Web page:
While the Fire Department said in a statement that the blaze is considered to be accidental, the department’s arson and bomb squad units are investigating.

Little swirls of steam were still rising from the collapsed roof by mid-morning. Brick littered the sidewalk in front, and the cordoned-off south wall bowed outward, seemingly in peril of falling. A few people milled about, snapping pictures with their phones.

In a bit of irony, the Rainbow Lounge’s destruction came at the beginning of Gay Pride Month.

Rainbow Lounge fire 9
Fort Worth Firemen keep an eye on the Rainbow Lounge after an early morning fire destroyed the building on Thursday. Max Faulkner

Across the street at the Salon District, the fire dominated the talk among hairstylists and their clients.

“Everybody’s just walking around sad. It’s a bad day,” said stylist Laura Valles of Fort Worth, who occasionally patronized the bar with her friends. “There are so many people that would have receptions there, celebrations of life, things like that. There’s really nothing else like it.”

Jacky Reyna, another stylist, said she also enjoyed going there — “plus, the drinks were fairly priced,” she added with a smile. “I enjoyed the drag shows. No other bar in Fort Worth that has drag shows — at least as extravagant as that one.”

On one Gay Pride Day, Valles recalled, “I looked outside and the sidewalk was covered with drag queens. It was the best day ever!”

Former Councilman Joel Burns, who spoke out as an advocate for the LGBT community after the 2009 raid, said the city has “lost a safe place where people found acceptance and welcome.”

“The community lost the place of memories of celebrating — and making — friendships and relationships, as well as mourned the loss of so many in the early days of AIDS,” he said. “And we lost the place where unfortunate events in 2009 sparked a turning point in the conversation about how Fort Worth treats its lesbian, gay, bisexual and transgendered community.”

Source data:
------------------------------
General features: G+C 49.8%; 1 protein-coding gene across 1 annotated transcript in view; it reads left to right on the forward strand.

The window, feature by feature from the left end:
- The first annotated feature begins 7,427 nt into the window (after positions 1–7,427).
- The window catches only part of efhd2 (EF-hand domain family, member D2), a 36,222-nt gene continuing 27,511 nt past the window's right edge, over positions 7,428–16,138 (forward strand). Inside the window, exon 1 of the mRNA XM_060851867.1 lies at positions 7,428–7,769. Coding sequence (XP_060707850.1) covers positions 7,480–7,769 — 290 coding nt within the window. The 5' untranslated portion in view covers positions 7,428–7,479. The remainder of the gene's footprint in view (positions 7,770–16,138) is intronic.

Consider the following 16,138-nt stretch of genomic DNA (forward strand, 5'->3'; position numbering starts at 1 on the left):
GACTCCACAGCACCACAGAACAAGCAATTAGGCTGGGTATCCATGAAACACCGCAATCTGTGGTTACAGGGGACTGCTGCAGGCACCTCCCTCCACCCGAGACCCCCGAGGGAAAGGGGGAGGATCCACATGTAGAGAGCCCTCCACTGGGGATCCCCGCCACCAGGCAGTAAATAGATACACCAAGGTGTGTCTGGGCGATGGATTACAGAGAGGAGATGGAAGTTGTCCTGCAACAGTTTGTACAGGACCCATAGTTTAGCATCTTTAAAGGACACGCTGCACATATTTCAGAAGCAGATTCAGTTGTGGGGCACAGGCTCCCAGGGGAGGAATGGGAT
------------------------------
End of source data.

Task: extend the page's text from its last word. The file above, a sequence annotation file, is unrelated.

The city ‘lost a safe place where people found acceptance and welcome.’

Former Fort Worth City Councilman Joel Burns

Carol Cappa, co-chair of the Tarrant County Stonewall Democrats, said the Rainbow Lounge has deep symbolic importance for the LGBT community.

“I’m just stunned,” Cappa said. “I hope they are able to rebuild it.”

Bigger, better Rainbow

Tom P. McAvoy, the club’s owner the past five years, said he planned to meet with real estate and insurance agents Friday to start looking for a new site.

He learned about the fire in a sobering phone call at his home in West Palm Beach, Fla., and was told that the fire likely originated in the room housing a troublesome ice maker, and that the building was a total loss.

“The landlords don’t want to rebuild,” McAvoy said in a phone interview. “They’re just going to sell the property and demolish it.”

Rainbow Lounge fire 12
An early morning fire destroyed the Rainbow Lounge in Fort Worth on Thursday. Max Faulkner

He hopes to buy and renovate another building — preferably a functioning restaurant and bar — within a mile of the current site and have it open within 60 days.

He also hopes the new Rainbow Lounge will be twice as big as the 3,200-square-foot club destroyed by the fire. “We’re probably going to have a stage built in with a dressing room,” he said.

It’s a bad day. There are so many people that would have receptions there, celebrations of life, things like that. There’s really nothing else like it.

Stylist Laura Valles of Fort Worth

One reason McAvoy wants to stay nearby is that the club’s revenue has increased significantly in recent years, he said, adding that straight people make up a healthy portion of his business.

“We were a drag bar — 70 to 80 percent of our clientele were straight people come to see a drag show,” he said. Straight women regularly filled the dance floor, he said. “They knew gay guys would protect them.”

West, of Celebration Community Church, said that as Gay Pride Month kicked off, there is a realization that more people know about the gay rights movement.

“The spirit of the community is going to be like a Phoenix and rise out of the ashes,” West said, adding that the building may be gone but the lessons learned there are not.

Staff writers Mark David Smith and Andrea Ahles contributed to this report, which includes material from the Star-Telegram archives.

Diane A. Smith: 817-390-7675, @dianeasmith1

Robert Cadwallader: 817-390-7641, @Kaddmann_ST